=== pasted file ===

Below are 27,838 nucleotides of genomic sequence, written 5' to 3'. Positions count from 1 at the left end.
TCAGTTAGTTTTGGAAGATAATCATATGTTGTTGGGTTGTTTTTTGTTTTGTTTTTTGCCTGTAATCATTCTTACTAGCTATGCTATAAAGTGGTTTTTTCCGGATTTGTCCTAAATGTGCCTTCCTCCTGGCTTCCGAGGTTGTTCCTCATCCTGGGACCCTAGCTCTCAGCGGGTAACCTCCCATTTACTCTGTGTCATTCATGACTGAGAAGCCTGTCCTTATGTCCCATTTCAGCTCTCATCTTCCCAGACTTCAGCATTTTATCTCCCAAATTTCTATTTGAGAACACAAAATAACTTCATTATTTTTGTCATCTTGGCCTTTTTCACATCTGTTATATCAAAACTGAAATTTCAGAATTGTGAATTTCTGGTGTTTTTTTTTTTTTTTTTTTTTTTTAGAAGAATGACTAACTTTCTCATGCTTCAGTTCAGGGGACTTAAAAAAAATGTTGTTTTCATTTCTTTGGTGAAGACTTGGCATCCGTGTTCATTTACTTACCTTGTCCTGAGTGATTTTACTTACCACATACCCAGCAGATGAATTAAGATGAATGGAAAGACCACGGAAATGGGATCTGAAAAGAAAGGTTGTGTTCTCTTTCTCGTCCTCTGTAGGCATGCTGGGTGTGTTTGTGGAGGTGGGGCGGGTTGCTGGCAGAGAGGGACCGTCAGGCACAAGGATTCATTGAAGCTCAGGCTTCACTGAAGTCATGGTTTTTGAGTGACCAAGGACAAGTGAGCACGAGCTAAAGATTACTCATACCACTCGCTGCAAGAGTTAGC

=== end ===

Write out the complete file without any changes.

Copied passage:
Below are 27,838 nucleotides of genomic sequence, written 5' to 3'. Positions count from 1 at the left end.
TCAGTTAGTTTTGGAAGATAATCATATGTTGTTGGGTTGTTTTTTGTTTTGTTTTTTGCCTGTAATCATTCTTACTAGCTATGCTATAAAGTGGTTTTTTCCGGATTTGTCCTAAATGTGCCTTCCTCCTGGCTTCCGAGGTTGTTCCTCATCCTGGGACCCTAGCTCTCAGCGGGTAACCTCCCATTTACTCTGTGTCATTCATGACTGAGAAGCCTGTCCTTATGTCCCATTTCAGCTCTCATCTTCCCAGACTTCAGCATTTTATCTCCCAAATTTCTATTTGAGAACACAAAATAACTTCATTATTTTTGTCATCTTGGCCTTTTTCACATCTGTTATATCAAAACTGAAATTTCAGAATTGTGAATTTCTGGTGTTTTTTTTTTTTTTTTTTTTTTTTAGAAGAATGACTAACTTTCTCATGCTTCAGTTCAGGGGACTTAAAAAAAATGTTGTTTTCATTTCTTTGGTGAAGACTTGGCATCCGTGTTCATTTACTTACCTTGTCCTGAGTGATTTTACTTACCACATACCCAGCAGATGAATTAAGATGAATGGAAAGACCACGGAAATGGGATCTGAAAAGAAAGGTTGTGTTCTCTTTCTCGTCCTCTGTAGGCATGCTGGGTGTGTTTGTGGAGGTGGGGCGGGTTGCTGGCAGAGAGGGACCGTCAGGCACAAGGATTCATTGAAGCTCAGGCTTCACTGAAGTCATGGTTTTTGAGTGACCAAGGACAAGTGAGCACGAGCTAAAGATTACTCATACCACTCGCTGCAAGAGTTAGC